I've recently started working on a project and I need to find a way to store some ICs that I'm using. I have around five different ICs and someone said I could just put them all together in a small cylindrical tube I have (think a little box medicine pills come in). Wouldn't this damage the ICs? And/or are there better ways to store them?
I store everything in the Mouser/Farnell/DigiKey bags they're delivered in. They have convenient readable labels, which is nice, especially when they contain tiny SOT-23 transistors which are quite impossible to identify and basically disappear into a black hole, or into the carpet floor, if you lose sight of them.
To find them, I just slip the bags in photo albums, and I have a spreadsheet that says on page X, there is this chip. It's extremely convenient. Plastic bags stacked in a container are unusable. But photo albums are great, and cheap.
Or I just make holes in the bags and put them in a binder.
If you have DIP ICs... a sheet of black foam fits nicely inside an A4 transparent plastic sleeve that goes into a ring binder. Or in a photo album. And if they fall off the black foam, they're still at the bottom of the plastic pocket.
For passives, I store them in a box that has the same width as the plastic bags laying vertical on their side. Ordered by value, with a cardboard separator between each E24 value. So if I need 12 kOhm, I just leaf through the stack of bags like a dictionary. It's very convenient.
I often find that storing in the packaging that they come in from suppliers works best. You need to provide both protection from ESD as well as from physical damage like bent or broken pins. The re-seller packaging often fits both needs.
Failing that, "black foam" or "pink foam" which are readily available, offer a reasonable ESD and physical damage barrier.
Don't use things like styrofoam which generates static and can damage sensitive components. I think your suggestion of putting them in a bottle is not a good one as they are easily damaged like that.
a half step or so beyond the hobby perspective, and this tries to address the question of "finding the parts" in addition to "storing them".
method 1: clear plastic bins from walmart etc, sold as "bead organizers". example ... inside that use little mini ziploc bags for the parts too, so they don't go flying all over the place. not appropriate for all part types. Write a "map" of what's in the box on the lid with sharpie. (erase with isopropanol if needed).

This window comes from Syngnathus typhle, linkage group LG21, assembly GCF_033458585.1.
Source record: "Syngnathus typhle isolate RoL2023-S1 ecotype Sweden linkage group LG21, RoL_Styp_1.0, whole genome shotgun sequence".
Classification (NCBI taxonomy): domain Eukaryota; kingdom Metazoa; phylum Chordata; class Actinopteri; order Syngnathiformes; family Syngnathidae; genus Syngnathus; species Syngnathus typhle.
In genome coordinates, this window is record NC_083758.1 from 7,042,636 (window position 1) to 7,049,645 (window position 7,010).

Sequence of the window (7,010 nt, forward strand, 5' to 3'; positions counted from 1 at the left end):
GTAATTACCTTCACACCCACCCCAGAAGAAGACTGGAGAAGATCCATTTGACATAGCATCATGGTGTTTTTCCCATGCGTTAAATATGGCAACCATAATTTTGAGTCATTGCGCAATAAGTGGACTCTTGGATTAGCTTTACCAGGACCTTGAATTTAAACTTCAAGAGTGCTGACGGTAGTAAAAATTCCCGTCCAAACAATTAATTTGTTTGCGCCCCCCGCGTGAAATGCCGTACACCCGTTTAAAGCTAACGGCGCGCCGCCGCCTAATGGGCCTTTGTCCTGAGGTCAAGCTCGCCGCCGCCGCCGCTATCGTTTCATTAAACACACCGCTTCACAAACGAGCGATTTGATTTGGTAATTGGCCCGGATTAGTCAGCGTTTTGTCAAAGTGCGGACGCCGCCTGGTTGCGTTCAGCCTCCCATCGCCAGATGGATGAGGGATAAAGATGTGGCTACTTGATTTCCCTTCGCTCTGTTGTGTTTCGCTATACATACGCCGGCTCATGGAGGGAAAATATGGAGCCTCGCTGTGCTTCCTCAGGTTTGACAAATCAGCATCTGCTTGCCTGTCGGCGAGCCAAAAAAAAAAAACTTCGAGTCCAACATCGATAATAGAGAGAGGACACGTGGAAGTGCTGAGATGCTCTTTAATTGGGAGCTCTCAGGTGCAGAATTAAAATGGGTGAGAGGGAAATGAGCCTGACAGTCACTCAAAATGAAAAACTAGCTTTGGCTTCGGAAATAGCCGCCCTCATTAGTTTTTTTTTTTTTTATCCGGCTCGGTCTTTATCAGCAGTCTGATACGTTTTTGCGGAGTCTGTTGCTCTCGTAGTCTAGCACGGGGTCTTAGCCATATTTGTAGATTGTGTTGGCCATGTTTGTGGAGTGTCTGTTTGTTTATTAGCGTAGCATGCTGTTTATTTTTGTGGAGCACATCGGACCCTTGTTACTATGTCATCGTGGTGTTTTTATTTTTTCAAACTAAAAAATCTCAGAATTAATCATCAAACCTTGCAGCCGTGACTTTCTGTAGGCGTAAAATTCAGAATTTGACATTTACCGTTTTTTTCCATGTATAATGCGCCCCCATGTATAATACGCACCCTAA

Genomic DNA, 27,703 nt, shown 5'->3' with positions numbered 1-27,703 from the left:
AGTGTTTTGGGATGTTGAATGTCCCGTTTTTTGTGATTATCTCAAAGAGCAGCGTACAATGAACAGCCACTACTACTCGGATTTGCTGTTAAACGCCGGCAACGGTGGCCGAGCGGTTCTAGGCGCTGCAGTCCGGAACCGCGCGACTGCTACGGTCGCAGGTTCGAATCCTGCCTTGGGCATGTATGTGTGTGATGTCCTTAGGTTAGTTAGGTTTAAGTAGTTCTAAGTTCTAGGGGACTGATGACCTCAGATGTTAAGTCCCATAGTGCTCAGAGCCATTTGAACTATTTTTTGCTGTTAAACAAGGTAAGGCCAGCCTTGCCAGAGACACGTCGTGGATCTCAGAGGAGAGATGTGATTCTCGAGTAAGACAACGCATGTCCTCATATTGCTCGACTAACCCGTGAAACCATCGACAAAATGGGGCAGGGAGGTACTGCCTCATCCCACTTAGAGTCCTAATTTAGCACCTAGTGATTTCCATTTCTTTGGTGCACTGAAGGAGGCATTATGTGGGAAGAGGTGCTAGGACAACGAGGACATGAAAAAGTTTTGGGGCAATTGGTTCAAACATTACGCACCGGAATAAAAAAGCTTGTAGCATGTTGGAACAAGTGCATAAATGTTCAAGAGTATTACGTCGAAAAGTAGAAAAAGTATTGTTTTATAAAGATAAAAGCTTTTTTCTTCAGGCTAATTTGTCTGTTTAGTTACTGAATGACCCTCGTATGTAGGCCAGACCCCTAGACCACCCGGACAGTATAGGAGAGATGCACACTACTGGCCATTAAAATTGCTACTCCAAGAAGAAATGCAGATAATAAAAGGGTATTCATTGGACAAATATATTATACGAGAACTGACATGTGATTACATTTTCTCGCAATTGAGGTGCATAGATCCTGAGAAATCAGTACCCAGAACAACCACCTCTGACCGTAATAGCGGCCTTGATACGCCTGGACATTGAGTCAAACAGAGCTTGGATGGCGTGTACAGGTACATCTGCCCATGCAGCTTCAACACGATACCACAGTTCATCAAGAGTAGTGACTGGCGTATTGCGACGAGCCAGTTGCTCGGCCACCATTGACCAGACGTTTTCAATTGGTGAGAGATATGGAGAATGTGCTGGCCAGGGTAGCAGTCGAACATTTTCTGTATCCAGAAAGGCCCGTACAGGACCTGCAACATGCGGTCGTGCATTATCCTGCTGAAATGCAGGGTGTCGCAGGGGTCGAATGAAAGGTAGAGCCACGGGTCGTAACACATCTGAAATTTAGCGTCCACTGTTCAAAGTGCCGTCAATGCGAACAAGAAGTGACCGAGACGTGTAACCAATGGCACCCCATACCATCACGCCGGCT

method 2: keep in original bag, or matching sized anti static ziplocs, put those into shoebox-sized clear totes, and be obsessive about keeping them sorted. Having 4-5 subdivisions within each container can help, keeps bags upright, abbreviated label w/ sharpie on top, go thru them like card catalog of old.
method 3: per-project containers (the inevitable end state), but of limited use when prototyping/experimenting, IMO
A related practice: if re-bagging, or binning, a coworker showed me to take scissors and cut out the label from the original bag, just a little rectangle with the full mfg and vendor part numbers, description etc, and put it in the new bag, as a kanban for reordering.
Yes, it will damage the ICs
Unless a container is specifically designed to be anti-static, the IC is at risk of being damaged by static shock. That's a risk, not an absolute - but why risk it in the first place?
The best solution is to keep them in the bag/tube they came in, until you need them. The less you handle ICs, the happier they're going to be.
If you really do want to consolidate your ICs into one place, you need an anti-static plastic box, and anti-static foam inside the box which you push the ICs into. This isn't ideal because you've had to handle the ICs to get them in there, but at least they're safe from that point.
And you now know that the person who told you this has zero understanding of electronics. Ignore their input on everything related to electronics in future, because their advice, however well-intentioned, will result in damage to your equipment.